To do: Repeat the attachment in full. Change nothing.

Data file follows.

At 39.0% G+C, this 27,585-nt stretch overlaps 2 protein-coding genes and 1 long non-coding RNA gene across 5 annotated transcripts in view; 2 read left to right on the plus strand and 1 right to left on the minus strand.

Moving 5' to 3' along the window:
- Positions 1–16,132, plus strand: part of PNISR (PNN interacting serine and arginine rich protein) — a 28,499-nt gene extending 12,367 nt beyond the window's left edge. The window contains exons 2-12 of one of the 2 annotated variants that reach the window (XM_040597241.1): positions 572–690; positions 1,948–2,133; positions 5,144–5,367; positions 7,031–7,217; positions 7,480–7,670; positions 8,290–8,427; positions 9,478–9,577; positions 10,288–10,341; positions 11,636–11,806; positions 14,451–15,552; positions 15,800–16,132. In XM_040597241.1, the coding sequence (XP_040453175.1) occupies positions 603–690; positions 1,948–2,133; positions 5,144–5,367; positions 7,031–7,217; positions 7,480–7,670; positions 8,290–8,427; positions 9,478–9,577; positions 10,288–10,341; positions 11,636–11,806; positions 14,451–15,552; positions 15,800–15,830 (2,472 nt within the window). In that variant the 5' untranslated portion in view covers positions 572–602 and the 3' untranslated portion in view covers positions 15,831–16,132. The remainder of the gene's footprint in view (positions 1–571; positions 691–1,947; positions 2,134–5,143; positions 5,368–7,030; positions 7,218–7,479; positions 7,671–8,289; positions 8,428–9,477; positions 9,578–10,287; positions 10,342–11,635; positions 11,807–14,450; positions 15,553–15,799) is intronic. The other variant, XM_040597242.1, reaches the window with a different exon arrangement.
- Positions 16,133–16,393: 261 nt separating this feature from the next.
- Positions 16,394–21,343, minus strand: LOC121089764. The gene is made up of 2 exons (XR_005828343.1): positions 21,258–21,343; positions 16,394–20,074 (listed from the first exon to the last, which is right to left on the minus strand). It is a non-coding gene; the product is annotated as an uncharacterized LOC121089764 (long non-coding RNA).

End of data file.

At 39.0% G+C, this 27,585-nt stretch overlaps 2 protein-coding genes and 1 long non-coding RNA gene across 5 annotated transcripts in view; 2 read left to right on the plus strand and 1 right to left on the minus strand.

Moving 5' to 3' along the window:
- Positions 1–16,132, plus strand: part of PNISR (PNN interacting serine and arginine rich protein) — a 28,499-nt gene extending 12,367 nt beyond the window's left edge. The window contains exons 2-12 of one of the 2 annotated variants that reach the window (XM_040597241.1): positions 572–690; positions 1,948–2,133; positions 5,144–5,367; positions 7,031–7,217; positions 7,480–7,670; positions 8,290–8,427; positions 9,478–9,577; positions 10,288–10,341; positions 11,636–11,806; positions 14,451–15,552; positions 15,800–16,132. In XM_040597241.1, the coding sequence (XP_040453175.1) occupies positions 603–690; positions 1,948–2,133; positions 5,144–5,367; positions 7,031–7,217; positions 7,480–7,670; positions 8,290–8,427; positions 9,478–9,577; positions 10,288–10,341; positions 11,636–11,806; positions 14,451–15,552; positions 15,800–15,830 (2,472 nt within the window). In that variant the 5' untranslated portion in view covers positions 572–602 and the 3' untranslated portion in view covers positions 15,831–16,132. The remainder of the gene's footprint in view (positions 1–571; positions 691–1,947; positions 2,134–5,143; positions 5,368–7,030; positions 7,218–7,479; positions 7,671–8,289; positions 8,428–9,477; positions 9,578–10,287; positions 10,342–11,635; positions 11,807–14,450; positions 15,553–15,799) is intronic. The other variant, XM_040597242.1, reaches the window with a different exon arrangement.
- Positions 16,133–16,393: 261 nt separating this feature from the next.
- Positions 16,394–21,343, minus strand: LOC121089764. The gene is made up of 2 exons (XR_005828343.1): positions 21,258–21,343; positions 16,394–20,074 (listed from the first exon to the last, which is right to left on the minus strand). It is a non-coding gene; the product is annotated as an uncharacterized LOC121089764 (long non-coding RNA).